As companies recover from the economic downturn that started in 2007, the fuel for their growth is highly skilled, agile talent. Korn Ferry research shows that companies’ success demands both that they have a sound talent strategy and that it is aligned with their strategic objectives and organizational cultures. (Orr et al 2014). In today’s rapidly shifting environment, enterprises must be able to identify, measure, and predict the effectiveness of current and future talent. Business acumen, especially the ability to create new business models, improves efficiencies, increases profitability, and sustains growth. These also are key attributes for successful leaders in the telecom-comm sector. And agility, the ability to adapt quickly to change, may be more important than technology skills when hiring for digitally maturing organizations (Kane et al. 2014).
Curtailment is an example that serves to illustrate why transforming the energy system is not limited to energy production but requires a holisticapproach that includes production, network, storage, and end-use appliances. Overall, the interplay of various energy vectors and their infrastructure should be optimized in order to secure energy supply while limiting the increase of total energy system costs [12, 15]. We consider this to be critical for the transformation of the energy system. While society increasingly acknowledges the need for action to miti- gate the negative impact of climate change, public choice-based research postulates that individuals pay more attention to their specific economic short-term de- velopment (disposable income, employment, etc.) than to mitigating climate change . Against this back- ground, we use the determined support levels for renew- able gas to derive the indicative additional annual cost (AAC) for gas end-users to enable substituting natural gas by renewable gases. The AAC is calculated as follows (see Table 6 for details about the variables used):
- How to institute a new framework for risk management for pension funds and endowment funds. - What are the key factors to monitor (including data collection, risk reporting and governance). - How to identify and report on the most critical emerging issues and information to oversight boards. - To introduce checklists for practitioners to benchmark the practices of their organizations.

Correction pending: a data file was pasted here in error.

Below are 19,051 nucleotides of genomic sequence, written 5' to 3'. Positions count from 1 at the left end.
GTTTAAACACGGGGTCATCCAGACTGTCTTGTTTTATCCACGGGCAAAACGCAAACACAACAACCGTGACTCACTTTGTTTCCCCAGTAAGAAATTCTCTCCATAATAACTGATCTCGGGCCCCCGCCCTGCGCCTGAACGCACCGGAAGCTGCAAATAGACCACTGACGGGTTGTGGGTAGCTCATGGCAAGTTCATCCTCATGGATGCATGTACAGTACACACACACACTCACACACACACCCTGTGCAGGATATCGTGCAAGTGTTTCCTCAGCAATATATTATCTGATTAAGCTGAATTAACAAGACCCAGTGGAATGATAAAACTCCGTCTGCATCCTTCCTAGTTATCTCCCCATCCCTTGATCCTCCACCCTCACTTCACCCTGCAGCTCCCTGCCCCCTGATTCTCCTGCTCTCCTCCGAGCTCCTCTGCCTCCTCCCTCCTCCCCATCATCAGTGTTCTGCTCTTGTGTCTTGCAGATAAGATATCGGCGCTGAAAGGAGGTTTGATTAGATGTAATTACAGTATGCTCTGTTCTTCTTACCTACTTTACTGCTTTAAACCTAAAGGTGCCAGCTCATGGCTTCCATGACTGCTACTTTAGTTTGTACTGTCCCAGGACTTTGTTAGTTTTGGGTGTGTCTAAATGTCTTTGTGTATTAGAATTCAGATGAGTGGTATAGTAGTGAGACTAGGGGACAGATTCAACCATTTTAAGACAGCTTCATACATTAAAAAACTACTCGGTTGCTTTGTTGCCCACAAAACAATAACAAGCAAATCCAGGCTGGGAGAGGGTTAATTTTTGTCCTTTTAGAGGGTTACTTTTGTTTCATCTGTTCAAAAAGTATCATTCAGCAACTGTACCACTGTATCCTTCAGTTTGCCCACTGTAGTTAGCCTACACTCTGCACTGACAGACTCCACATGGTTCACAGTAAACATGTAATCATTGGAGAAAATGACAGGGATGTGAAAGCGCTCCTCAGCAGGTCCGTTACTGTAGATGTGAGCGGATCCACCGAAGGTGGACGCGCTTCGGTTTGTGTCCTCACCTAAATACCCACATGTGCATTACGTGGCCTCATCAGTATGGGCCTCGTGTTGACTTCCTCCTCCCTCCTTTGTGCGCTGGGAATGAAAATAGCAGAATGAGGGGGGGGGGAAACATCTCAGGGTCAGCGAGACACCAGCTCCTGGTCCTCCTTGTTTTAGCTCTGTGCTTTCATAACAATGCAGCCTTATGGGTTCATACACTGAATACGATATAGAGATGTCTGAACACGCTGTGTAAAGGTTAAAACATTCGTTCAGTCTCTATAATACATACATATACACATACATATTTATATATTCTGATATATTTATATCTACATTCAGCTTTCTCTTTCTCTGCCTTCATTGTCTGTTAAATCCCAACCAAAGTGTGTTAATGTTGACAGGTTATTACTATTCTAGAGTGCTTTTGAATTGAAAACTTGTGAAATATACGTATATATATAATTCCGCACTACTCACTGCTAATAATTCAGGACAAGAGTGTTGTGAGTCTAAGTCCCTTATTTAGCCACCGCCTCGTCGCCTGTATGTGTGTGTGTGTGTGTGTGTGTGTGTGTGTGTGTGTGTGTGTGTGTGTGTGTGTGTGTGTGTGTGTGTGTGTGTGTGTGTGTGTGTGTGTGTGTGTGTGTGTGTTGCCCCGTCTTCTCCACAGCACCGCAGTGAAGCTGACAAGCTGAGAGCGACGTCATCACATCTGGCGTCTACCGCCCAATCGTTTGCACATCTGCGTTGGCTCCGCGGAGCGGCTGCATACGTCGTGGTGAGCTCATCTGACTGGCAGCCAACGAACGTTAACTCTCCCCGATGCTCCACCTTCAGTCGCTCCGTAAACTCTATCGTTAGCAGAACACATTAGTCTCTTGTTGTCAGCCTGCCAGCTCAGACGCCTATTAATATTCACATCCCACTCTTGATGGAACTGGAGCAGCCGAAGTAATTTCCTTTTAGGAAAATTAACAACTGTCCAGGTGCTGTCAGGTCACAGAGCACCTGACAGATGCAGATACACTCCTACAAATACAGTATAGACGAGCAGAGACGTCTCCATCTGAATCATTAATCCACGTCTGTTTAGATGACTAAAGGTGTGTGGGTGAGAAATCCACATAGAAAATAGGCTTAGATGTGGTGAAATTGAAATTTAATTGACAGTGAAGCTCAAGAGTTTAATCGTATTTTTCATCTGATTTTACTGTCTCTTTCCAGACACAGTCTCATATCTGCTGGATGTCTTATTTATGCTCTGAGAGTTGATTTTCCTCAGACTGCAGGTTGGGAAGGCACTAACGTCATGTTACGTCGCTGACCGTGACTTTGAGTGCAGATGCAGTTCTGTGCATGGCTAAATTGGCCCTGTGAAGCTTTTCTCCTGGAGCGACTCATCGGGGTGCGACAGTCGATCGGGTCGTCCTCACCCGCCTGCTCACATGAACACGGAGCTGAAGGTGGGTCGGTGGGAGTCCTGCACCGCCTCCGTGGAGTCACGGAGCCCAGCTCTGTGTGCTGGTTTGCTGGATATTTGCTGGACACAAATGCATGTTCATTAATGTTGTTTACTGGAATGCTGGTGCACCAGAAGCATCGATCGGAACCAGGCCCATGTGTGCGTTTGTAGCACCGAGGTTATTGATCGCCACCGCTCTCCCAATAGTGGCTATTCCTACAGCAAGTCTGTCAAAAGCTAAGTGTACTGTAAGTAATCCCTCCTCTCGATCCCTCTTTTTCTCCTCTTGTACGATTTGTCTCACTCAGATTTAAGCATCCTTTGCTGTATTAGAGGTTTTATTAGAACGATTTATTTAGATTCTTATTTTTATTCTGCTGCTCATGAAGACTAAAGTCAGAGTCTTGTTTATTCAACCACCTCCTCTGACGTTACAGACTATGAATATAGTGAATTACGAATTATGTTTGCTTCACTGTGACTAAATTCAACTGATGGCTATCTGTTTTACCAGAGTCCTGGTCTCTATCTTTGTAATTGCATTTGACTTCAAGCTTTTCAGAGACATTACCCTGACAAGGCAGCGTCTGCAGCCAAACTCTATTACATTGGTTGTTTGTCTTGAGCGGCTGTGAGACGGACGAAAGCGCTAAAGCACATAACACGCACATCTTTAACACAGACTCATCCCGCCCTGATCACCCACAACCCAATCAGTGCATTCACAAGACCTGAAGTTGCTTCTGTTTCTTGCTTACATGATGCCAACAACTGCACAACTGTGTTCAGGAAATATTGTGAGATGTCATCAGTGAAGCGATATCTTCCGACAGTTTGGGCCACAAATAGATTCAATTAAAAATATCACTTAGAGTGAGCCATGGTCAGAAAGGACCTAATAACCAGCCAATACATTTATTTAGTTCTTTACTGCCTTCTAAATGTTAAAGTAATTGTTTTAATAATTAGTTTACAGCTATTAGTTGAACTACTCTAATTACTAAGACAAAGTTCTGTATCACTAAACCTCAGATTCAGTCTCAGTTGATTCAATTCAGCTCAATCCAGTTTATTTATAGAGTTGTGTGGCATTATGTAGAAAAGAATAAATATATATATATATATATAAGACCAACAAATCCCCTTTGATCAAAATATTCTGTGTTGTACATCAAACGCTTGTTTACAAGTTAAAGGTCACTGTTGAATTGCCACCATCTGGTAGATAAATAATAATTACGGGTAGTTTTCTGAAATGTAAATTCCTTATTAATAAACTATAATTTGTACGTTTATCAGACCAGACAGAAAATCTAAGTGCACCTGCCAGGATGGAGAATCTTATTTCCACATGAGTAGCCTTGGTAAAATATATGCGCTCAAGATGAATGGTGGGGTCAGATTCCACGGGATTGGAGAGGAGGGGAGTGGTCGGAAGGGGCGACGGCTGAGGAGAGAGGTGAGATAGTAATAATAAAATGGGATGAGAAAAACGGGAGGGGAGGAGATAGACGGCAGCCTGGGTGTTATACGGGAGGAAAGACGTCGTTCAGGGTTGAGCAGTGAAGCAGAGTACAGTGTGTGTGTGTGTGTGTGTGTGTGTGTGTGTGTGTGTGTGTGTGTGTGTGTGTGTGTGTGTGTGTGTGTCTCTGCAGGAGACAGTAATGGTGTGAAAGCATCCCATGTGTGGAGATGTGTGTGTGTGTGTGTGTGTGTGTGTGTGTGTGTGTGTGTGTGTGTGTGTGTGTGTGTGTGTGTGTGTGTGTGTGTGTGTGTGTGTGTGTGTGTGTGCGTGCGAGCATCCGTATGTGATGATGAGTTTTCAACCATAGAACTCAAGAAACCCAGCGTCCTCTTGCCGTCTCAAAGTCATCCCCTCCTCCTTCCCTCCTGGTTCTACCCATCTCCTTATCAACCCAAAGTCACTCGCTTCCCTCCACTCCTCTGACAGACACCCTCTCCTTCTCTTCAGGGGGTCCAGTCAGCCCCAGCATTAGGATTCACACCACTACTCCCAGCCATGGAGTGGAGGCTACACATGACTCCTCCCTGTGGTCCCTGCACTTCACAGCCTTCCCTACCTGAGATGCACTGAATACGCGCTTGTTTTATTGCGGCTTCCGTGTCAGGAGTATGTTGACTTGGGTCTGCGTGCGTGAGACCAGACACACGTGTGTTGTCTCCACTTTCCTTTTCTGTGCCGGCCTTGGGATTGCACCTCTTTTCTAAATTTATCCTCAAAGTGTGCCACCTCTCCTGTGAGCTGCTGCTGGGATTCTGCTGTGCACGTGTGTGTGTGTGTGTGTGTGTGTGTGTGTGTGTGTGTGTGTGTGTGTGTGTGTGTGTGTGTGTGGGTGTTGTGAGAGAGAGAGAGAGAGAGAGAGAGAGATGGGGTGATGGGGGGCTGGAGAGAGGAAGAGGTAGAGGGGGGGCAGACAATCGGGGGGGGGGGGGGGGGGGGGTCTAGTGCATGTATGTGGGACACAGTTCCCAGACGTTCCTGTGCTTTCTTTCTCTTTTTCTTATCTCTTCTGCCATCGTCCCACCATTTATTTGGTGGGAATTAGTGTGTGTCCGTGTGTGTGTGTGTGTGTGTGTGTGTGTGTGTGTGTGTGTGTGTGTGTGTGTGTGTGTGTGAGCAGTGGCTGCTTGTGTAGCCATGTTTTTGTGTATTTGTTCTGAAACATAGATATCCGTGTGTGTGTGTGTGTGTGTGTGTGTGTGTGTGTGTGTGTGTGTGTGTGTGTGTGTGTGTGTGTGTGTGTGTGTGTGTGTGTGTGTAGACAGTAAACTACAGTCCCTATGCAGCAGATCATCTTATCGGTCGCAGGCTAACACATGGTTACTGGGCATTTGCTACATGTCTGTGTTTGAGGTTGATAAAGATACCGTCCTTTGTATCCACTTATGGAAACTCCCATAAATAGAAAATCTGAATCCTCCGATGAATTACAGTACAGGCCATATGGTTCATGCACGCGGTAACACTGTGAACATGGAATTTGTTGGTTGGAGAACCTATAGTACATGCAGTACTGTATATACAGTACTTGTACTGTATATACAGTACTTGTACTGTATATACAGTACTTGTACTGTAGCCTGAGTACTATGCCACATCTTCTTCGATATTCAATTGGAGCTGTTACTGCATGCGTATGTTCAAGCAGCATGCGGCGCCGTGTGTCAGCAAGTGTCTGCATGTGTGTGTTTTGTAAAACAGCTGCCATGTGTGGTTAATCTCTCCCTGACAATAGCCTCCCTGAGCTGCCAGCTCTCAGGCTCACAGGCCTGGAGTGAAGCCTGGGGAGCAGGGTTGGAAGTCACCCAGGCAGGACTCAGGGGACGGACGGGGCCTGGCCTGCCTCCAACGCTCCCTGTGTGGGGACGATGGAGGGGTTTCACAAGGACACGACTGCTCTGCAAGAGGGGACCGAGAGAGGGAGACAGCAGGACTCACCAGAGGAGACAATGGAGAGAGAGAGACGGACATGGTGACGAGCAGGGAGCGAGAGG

Investment in human capital refers to activities that involve improving the capabilities and competencies of the human capital in organization. In the banking sector, investment in intangible assets relate to investment in banking talent. Talent is defined as individual having the high capabilities and potentials to contribute significantly to organization growth in the future. Thus, talent is seen as a powerful source of growth and profits. In talent management, talent program starts from identifying, recruiting, developing and retaining talented employees of banking sector. A lot of money had been spent on attracting and developing talents in the banking sectors, however, the Malaysian banking industry is, in turn, facing problem of retaining young talented bankers for sustainable growth and profitability. This is due to acute shortage of banking talent and stiff competition within financial services industry locally and abroad.
Main street spine: The main street of the Knowledge city forms the central backbone of the master plan, it acts as a neurological spine that monitors, utilizes and disseminates knowledge throughout the city, while the mixed uses and ground floor retail provide energy and life to the street, developing a rich retail ecosystem, including small independent shops and restaurants that provide employment and expand the number of residents invested in the city. This main spine should also harbor small-scale public spaces from plazas and micro-parks, to street side seating areas in an attempt to integrate local elements, from architectural styles to building materials, to enhance residents’ emotional attachment and commitment to the city, and contribute to ecological and social sustainability. The main street should also have an integrated and rich landscape, with a double width curb free footpath on the sunny side of the street to provide high pedestrian connectivity at the street level and throughout public spaces. Flexible bylaws allowing for temporary uses, such as street fairs, pop-up sales, markets, and other commerce-friendly activities should also be governed in place (Steinberg. 2018). Activating streets helps to orient building facades and commercial activities to encourage more interaction with the public. Both the physical design and regulatory environment in a city can improve public safety. Providing safe, attractive pedestrian and cycling spaces that are not marginalized by car infrastructure encourages residents to spend moretime in the streets and lead to healthy sustainable lifestyles.